on everybody let's do the Conga, I know you can't control yourself any
longer," sang Gloria Estefan in her 1985 hit song "Conga." Apparently she
was right. No one could resist Estefan's Latin rhythm. She became world
soon after the record's
release. But her journey to
stardom had begun
more than two decades earlier when she left Cuba for Miami.
Gloria Fajardo Estefan went to the United States in 1959 on a $21
flight from Havana to Miami. She and her family were Cuban
the island nation after Fidel Castro's communist
dictatorship came to power.
The family arrived with few material goods.
Little did they know that one
day Gloria would be a multiple Grammy award winner, sell more
than 60 million records and become the planet's most successful
Latin music history.
Gloria Estefan was born in Havana in 1957 to Gloria Fajardo, a schoolteacher,
and Jose Manuel Fajardo, a security officer for
former Cuban President
Fulgencio Batista. After arriving in Florida, Jose Fajardo and his family
settled in a working class neighbourhood near The Orange Bowl, Miami's
famous stadium. Jose returned to Cuba to serve as a
tank commander in the
unsuccessful 1961 Bay of Pigs invasion against Castro's communist government.
He was captured, imprisoned in Havana and
released in 1963. After returning
to Miami, he joined the U.S. Army and was sent to Vietnam in 1967.
father returned from Vietnam a year later. Sadly, he was suffering from the
effects of Agent Orange, a chemical that was widely used in Vietnam. He had
developed multiple sclerosis. Gloria was only 11 at the time. She helped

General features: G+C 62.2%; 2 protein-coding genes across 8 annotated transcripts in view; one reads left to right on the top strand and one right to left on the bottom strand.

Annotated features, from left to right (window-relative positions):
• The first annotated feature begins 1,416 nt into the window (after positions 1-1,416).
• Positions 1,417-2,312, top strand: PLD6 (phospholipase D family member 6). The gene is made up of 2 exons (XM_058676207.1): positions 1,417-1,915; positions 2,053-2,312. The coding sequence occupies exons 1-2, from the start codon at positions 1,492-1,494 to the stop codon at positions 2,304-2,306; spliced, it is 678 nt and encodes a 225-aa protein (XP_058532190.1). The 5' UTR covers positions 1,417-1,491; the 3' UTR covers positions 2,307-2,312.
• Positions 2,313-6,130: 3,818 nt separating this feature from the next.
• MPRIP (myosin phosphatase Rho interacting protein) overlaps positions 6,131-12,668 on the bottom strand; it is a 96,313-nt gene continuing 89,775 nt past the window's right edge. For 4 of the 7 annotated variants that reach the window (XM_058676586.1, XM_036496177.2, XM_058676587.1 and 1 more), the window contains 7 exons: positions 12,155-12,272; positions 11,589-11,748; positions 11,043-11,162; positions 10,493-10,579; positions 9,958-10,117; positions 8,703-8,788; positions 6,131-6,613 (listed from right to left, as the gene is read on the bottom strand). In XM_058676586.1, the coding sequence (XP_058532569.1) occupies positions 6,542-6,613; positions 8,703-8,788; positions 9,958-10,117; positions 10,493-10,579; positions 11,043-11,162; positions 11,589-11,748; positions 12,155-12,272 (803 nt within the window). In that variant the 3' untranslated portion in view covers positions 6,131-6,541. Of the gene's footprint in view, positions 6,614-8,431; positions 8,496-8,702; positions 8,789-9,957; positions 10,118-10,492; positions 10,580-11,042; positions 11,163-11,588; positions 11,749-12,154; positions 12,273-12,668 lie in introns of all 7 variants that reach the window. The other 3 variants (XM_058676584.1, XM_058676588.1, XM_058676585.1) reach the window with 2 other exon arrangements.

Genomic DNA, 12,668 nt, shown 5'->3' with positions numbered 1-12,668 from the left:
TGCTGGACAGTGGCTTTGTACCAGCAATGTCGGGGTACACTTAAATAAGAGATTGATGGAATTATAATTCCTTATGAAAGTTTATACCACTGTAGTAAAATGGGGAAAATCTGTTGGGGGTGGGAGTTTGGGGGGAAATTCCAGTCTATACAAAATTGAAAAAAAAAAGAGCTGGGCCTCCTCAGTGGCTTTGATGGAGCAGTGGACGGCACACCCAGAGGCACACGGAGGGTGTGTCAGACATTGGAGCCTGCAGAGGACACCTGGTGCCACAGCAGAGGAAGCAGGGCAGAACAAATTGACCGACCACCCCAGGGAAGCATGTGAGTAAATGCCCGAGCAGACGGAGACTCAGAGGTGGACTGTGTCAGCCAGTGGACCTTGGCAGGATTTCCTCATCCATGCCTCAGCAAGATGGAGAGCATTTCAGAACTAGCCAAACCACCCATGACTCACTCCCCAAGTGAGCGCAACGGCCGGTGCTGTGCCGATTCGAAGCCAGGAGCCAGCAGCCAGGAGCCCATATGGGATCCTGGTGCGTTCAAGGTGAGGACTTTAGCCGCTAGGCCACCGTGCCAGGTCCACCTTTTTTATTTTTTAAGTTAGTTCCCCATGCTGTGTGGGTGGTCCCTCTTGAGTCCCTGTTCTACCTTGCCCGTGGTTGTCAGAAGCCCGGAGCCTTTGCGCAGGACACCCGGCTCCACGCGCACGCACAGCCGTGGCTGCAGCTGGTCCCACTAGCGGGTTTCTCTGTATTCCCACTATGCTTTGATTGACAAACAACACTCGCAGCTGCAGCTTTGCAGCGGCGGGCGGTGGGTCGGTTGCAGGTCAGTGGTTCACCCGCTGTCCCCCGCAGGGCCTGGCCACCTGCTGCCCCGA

nurse, clean and feed him, until he was put in hospital in 1976. It was
during this time that Gloria says she found comfort in her music, singing in
her room. "Music healed me," she says.
In 1975 Gloria enrolled at the University of Miami and
psychology. Around this time she met Emilio Estefan at a wedding where his
band, the Miami Latin Boys, was performing. He persuaded her to sing two
songs and offered her a job. Gloria accepted and the band was renamed the
Miami Sound Machine.
Gloria graduated with top academic honours. Then, three years after their
first meeting, Gloria and Emilio got married. Her father, Jose, died two
years later - the same year Gloria and Emilio's first child, Nayib, was
born. It was also the same year Miami Sound Machine acquired its first
The Estefans used their
savings and $20,000 of Sony Records' money to
produce the band's next album. Primitive Love reached the top of the music
charts. The band, renamed Gloria Estefan and the Miami Sound Machine, went
on to record 10 multi-platinum albums over the next 12 years. The Estefans
were able to buy back the rights to their old songs for $25,000. Emilio, who
served as the band's and Gloria's manager from the beginning, repackaged the
music into a compilation album. Five million copies of that album sold in
when the Estefans were at the top of their career,
tragedy struck. In 1990,
while Gloria and her band were aboard a tour bus in Pennsylvania, a
tractor-trailer crashed into the bus. Nayib, then 9, suffered a broken
collarbone. Emilio escaped without serious injuries. Gloria was not so
lucky. The singer's back was broken in two places. She was temporarily
paralyzed. Gloria endured an operation in which two
titanium rods were
inserted in her back
to brace her spine. Her year-long physical
rehabilitation was excruciating and painful. Amazingly, the singer was back
on stage performing less than a year after the accident. Their daughter,
Emily, was born in December 1994.
Today, Gloria and Emilio Estefan are multi-millionaires. Their business
empire includes recording studios, Cuban-theme restaurants, merchandise,
talent management, song writing and television production. That's
accomplishment for someone who still remembers the pain and struggle her
parents went through for a chance at a better life.
Gloria Estefan is living proof that
perserverance, positive thinking and
hard work are the ingredients of success.